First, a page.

Place God’s will first.
Help! I have been abandoned by my wife and invaded by grandchildren. Bo, my poodle, has wisely retreated to the safety of his kennel, leaving me to face the onslaught of these kids by myself. So far I have endured the ordeal. Fifteen minutes down and about eight hours remain to go.
Let’s be clear. I love my kids and grandkids. I enjoy their company–at least in the right situations. But having several of them, of different interests, genders, and ages, simply sharing the house with me for a day is not something that I do easily or naturally. Let me take them on a hike or to the museum or camping or something, but don’t make me just hang out in the land of TV’s, tablets, and computers.
It’s not my desire to spend my day overseeing these kids, but then I have to remember that my desires are not the ruling force here. Is it my desire that these four stay cooped up in their mom’s apartment unsupervised all day? It sure isn’t God’s will.
Do I trust God? Do you? We hopefully say that we do, but do we really trust Him? If I trust God, then I’ll trust that putting His will before mine will work out for the best and my actions will prove that trust. Today that act of putting His will first involves keeping a good attitude during the occupation.
- In what situations do you find it hardest to put God’s will ahead of your own?
- Do you ever struggle to distinguish God’s will from your own will? How do you manage?
- Pray, just like Jesus instructed, that God’s will be done in and through your life.
Square your accounts with God and man.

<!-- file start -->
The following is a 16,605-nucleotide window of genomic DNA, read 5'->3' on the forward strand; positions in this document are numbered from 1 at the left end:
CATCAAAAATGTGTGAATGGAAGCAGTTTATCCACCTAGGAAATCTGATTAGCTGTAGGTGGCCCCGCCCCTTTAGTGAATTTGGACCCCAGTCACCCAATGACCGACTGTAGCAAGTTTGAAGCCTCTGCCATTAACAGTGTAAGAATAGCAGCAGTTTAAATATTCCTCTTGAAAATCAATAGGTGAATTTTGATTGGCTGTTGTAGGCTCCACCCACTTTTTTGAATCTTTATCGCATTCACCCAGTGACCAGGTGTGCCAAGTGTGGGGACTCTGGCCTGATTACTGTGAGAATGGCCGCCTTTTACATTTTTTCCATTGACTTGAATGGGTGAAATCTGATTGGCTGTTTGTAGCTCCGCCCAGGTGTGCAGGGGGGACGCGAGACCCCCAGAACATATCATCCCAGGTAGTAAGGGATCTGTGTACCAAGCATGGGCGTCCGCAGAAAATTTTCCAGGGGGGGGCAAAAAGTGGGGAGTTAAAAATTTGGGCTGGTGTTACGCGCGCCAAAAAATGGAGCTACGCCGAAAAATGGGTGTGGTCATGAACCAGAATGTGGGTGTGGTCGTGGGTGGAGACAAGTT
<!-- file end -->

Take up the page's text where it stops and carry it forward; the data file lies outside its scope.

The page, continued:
Why does Jesus seem so intent on getting us to forgive each other? I thought the most important thing for Christians to do was to pray and listen to K-Love. Instead, rather than dwelling on the really important stuff, like my sins being forgiven, Jesus is muddying the waters here by telling me that I have to forgive others.
Forgive us our debts–yay!–as we forgive our debtors. Why did He have to throw that in? Then, should we decide that that whole “as we forgive” was just a meaningless addition, He tags on with verses 14 and 15, making it abundantly clear that forgiveness is not optional.
I’m typically not a grudgy sort of person, but I do have a couple of people who have–in my humble opinion–wronged me in the past. Two of these were definitely Christians, people who should have known better than to deal with me so poorly. Why did they do it? I’m not sure.
What I am fairly sure of, several years down the road from both of these conflicts, is that I’m not really a blip on these people’s radar. Do they remember this event? Probably not. So why do I? Is it doing me any good? Does it advance God’s kingdom or make me happier? No and no.
Forgiveness is hard, but it is essential. It’s essential to be forgiven by God and it’s essential that we forgive others.
- Who do you find it difficult to forgive from your past? Are you justified in feeling badly used by that person?
- Does God give any indication of caring about the righteousness of your grudge?
- Pray that God will expose the grudges that you hold and help you deal in forgiveness going forward.
Depend on God for everything.
Several friends and I used to play Monopoly when I lived in Oxford, England. These weren’t your old-school, four-hour Monopoly endurance spectacles. We played fast and furious, everyone paying attention, moving the little thimble or iron as soon as the dice settled, and calling out the rent as quickly as possible. Player one would be settling up accounts on buying Illinois Avenue as player two was moving to the Reading Railroad. We called it Economic Armageddon.
One of the keys to keeping these games moving quickly was not getting bogged down in change-making. When the rent was $22, we’d toss $25 or $20 across the board, making mental note that this person owed or was owed a small sum. We knew that, even if we forgot them, these small amounts wouldn’t change the outcome of the game. On the other, when somebody landed on North Carolina Avenue (complete with four houses), we gleefully collected everything that was owed.